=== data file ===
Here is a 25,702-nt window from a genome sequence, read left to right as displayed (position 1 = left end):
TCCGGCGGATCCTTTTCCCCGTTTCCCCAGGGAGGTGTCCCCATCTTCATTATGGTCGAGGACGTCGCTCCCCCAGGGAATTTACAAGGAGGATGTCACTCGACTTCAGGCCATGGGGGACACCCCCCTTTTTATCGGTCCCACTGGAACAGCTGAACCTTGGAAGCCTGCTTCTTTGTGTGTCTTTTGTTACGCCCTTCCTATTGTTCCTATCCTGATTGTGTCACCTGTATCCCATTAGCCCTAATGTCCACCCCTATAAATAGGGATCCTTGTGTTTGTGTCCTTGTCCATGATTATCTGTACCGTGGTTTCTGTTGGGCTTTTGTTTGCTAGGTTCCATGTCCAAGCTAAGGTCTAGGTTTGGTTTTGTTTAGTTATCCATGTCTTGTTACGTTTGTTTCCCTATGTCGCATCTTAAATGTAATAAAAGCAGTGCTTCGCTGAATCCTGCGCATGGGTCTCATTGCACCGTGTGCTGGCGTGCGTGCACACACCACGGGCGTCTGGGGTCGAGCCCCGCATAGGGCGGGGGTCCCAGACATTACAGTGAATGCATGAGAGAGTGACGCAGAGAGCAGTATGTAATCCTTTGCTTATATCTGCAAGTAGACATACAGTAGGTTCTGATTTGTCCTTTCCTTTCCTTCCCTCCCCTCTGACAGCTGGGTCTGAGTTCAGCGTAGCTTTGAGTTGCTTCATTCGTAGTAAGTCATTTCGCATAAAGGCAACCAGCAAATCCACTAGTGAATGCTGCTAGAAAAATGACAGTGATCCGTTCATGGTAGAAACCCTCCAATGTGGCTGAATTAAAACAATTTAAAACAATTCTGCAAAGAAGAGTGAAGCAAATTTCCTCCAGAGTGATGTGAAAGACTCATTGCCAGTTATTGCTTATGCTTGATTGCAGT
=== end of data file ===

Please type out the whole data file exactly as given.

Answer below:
Here is a 25,702-nt window from a genome sequence, read left to right as displayed (position 1 = left end):
TCCGGCGGATCCTTTTCCCCGTTTCCCCAGGGAGGTGTCCCCATCTTCATTATGGTCGAGGACGTCGCTCCCCCAGGGAATTTACAAGGAGGATGTCACTCGACTTCAGGCCATGGGGGACACCCCCCTTTTTATCGGTCCCACTGGAACAGCTGAACCTTGGAAGCCTGCTTCTTTGTGTGTCTTTTGTTACGCCCTTCCTATTGTTCCTATCCTGATTGTGTCACCTGTATCCCATTAGCCCTAATGTCCACCCCTATAAATAGGGATCCTTGTGTTTGTGTCCTTGTCCATGATTATCTGTACCGTGGTTTCTGTTGGGCTTTTGTTTGCTAGGTTCCATGTCCAAGCTAAGGTCTAGGTTTGGTTTTGTTTAGTTATCCATGTCTTGTTACGTTTGTTTCCCTATGTCGCATCTTAAATGTAATAAAAGCAGTGCTTCGCTGAATCCTGCGCATGGGTCTCATTGCACCGTGTGCTGGCGTGCGTGCACACACCACGGGCGTCTGGGGTCGAGCCCCGCATAGGGCGGGGGTCCCAGACATTACAGTGAATGCATGAGAGAGTGACGCAGAGAGCAGTATGTAATCCTTTGCTTATATCTGCAAGTAGACATACAGTAGGTTCTGATTTGTCCTTTCCTTTCCTTCCCTCCCCTCTGACAGCTGGGTCTGAGTTCAGCGTAGCTTTGAGTTGCTTCATTCGTAGTAAGTCATTTCGCATAAAGGCAACCAGCAAATCCACTAGTGAATGCTGCTAGAAAAATGACAGTGATCCGTTCATGGTAGAAACCCTCCAATGTGGCTGAATTAAAACAATTTAAAACAATTCTGCAAAGAAGAGTGAAGCAAATTTCCTCCAGAGTGATGTGAAAGACTCATTGCCAGTTATTGCTTATGCTTGATTGCAGT